Joan E. Denman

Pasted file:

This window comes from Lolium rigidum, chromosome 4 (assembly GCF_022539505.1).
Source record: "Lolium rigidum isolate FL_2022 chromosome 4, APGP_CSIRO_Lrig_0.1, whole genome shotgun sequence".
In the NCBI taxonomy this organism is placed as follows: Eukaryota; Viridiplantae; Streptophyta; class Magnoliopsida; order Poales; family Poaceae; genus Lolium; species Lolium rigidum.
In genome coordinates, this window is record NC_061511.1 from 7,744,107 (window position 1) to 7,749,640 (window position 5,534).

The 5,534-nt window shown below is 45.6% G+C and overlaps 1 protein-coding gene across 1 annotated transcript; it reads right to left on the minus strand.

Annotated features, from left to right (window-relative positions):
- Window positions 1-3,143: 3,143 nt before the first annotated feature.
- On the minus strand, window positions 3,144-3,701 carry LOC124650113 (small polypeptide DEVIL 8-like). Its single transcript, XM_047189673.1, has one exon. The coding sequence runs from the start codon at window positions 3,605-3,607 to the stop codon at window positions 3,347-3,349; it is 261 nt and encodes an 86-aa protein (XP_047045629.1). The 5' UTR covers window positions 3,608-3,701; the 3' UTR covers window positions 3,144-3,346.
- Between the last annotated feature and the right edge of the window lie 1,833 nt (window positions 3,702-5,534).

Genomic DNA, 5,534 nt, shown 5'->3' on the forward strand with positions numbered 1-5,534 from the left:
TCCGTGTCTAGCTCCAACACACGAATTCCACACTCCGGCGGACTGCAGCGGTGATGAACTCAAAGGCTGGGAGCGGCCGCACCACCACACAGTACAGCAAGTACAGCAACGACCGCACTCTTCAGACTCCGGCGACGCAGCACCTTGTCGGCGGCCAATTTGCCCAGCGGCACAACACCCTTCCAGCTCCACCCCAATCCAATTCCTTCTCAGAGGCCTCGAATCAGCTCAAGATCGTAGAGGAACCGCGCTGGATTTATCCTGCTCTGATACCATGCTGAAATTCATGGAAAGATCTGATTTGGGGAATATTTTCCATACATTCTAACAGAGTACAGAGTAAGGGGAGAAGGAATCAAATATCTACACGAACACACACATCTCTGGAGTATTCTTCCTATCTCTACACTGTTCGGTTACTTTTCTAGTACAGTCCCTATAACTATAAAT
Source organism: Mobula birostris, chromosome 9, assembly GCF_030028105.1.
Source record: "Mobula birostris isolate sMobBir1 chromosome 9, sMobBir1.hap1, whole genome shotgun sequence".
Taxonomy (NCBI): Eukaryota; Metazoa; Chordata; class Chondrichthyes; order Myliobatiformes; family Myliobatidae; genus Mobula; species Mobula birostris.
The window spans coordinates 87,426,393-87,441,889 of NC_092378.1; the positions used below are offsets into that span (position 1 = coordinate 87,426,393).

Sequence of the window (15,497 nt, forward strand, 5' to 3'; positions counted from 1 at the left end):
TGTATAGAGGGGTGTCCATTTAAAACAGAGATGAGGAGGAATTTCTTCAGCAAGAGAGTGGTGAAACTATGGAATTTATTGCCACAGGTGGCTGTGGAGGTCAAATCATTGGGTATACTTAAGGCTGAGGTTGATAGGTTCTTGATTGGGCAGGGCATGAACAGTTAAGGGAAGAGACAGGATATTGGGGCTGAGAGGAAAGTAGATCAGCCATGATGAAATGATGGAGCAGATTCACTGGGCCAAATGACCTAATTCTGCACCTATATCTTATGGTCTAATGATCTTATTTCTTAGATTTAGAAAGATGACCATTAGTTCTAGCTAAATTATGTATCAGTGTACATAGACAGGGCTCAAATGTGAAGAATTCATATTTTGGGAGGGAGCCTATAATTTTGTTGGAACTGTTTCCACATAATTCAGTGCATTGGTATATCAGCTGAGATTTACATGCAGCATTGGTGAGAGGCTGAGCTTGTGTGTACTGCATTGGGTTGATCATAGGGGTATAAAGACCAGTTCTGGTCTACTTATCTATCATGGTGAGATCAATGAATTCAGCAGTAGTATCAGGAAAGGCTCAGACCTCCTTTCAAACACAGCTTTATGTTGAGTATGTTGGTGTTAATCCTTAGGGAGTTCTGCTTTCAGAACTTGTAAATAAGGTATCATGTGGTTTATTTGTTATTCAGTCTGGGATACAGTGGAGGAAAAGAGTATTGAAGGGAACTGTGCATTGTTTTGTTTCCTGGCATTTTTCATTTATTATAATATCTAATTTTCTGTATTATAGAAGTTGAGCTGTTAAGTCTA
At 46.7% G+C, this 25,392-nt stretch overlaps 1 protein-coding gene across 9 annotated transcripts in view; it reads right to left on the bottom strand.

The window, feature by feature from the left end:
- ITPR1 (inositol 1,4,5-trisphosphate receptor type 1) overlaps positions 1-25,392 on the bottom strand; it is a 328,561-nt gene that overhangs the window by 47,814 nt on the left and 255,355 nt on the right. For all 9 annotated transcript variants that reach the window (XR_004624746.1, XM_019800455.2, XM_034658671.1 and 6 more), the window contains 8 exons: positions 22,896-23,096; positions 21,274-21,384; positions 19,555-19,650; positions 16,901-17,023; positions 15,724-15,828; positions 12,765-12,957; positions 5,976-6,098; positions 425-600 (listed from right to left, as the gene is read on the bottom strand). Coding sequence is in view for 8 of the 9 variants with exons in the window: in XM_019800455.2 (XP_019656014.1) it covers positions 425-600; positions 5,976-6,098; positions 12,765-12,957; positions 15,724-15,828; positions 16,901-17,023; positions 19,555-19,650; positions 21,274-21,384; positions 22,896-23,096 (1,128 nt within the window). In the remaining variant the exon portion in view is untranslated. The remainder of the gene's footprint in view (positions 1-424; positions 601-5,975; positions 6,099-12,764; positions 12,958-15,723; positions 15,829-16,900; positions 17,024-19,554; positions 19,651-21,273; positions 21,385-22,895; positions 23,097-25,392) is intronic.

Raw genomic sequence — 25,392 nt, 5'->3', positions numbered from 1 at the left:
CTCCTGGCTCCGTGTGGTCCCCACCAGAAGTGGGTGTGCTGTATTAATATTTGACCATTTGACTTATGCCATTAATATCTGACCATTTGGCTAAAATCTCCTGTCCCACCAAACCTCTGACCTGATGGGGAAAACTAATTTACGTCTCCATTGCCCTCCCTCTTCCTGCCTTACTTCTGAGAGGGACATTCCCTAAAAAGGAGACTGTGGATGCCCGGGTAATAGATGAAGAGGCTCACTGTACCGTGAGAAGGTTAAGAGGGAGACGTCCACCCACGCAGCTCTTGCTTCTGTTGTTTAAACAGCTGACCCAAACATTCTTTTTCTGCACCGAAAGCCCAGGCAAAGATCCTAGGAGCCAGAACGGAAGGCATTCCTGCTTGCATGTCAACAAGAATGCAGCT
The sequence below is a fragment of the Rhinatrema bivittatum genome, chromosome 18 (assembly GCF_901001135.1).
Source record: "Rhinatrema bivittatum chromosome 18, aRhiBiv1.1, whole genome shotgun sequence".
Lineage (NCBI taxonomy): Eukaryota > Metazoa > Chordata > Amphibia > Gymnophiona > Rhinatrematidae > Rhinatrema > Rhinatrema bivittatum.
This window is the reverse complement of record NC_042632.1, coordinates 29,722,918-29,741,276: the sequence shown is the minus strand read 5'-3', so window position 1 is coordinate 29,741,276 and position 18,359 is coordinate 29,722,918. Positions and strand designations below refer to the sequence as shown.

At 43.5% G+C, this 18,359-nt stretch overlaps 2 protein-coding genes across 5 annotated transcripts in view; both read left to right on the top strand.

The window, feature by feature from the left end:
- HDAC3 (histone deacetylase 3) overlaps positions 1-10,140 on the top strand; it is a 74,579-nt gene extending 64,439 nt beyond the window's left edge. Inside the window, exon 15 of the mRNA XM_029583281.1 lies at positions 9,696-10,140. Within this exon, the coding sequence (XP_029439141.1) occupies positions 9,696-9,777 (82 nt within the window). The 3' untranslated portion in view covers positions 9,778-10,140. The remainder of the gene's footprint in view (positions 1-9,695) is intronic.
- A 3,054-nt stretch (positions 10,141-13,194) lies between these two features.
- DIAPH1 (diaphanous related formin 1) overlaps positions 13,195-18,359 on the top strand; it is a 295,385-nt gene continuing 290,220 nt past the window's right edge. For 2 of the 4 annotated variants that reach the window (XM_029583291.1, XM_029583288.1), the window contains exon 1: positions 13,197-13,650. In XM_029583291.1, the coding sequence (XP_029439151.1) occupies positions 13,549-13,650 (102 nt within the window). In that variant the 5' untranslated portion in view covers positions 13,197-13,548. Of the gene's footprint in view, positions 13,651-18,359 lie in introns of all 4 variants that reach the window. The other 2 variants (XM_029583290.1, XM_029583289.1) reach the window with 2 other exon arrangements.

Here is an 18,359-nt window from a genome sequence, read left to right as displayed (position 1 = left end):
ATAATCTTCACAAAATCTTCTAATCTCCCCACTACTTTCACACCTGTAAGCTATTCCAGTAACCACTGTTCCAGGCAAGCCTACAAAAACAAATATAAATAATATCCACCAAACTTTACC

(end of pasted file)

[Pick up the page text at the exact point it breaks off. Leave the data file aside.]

As a junior United States Senator from Florida during 1939-1941, Claude Denson Pepper was one of the most vocal advocates of conscription and aid to France and Britain. Having seen Adolph Hitler's influence and popularity firsthand in 1938, he realized the threat that Nazi Germany presented to the European continent, Great Britain, and possibly the United States. Throughout 1939 and 1940, he spoke of the need for preparedness and became increasingly outspoken as the conflict in Europe intensified. With the help of presidential advisor Benjamin V. Cohen, he drafted two Senate bills for aid to the Allies in May 1940. Although they failed, both resolutions heightened debate and support for aid, later resulting in the Lend-Lease Act of early 1941. Pepper's aggressiveness in promoting his beliefs brought public attention to interventionist ideas and conscription. When, in August 1940, the Congress of American Mothers, a coalition of right-wing women, hanged him in effigy, Pepper's climb into the national spotlight was complete.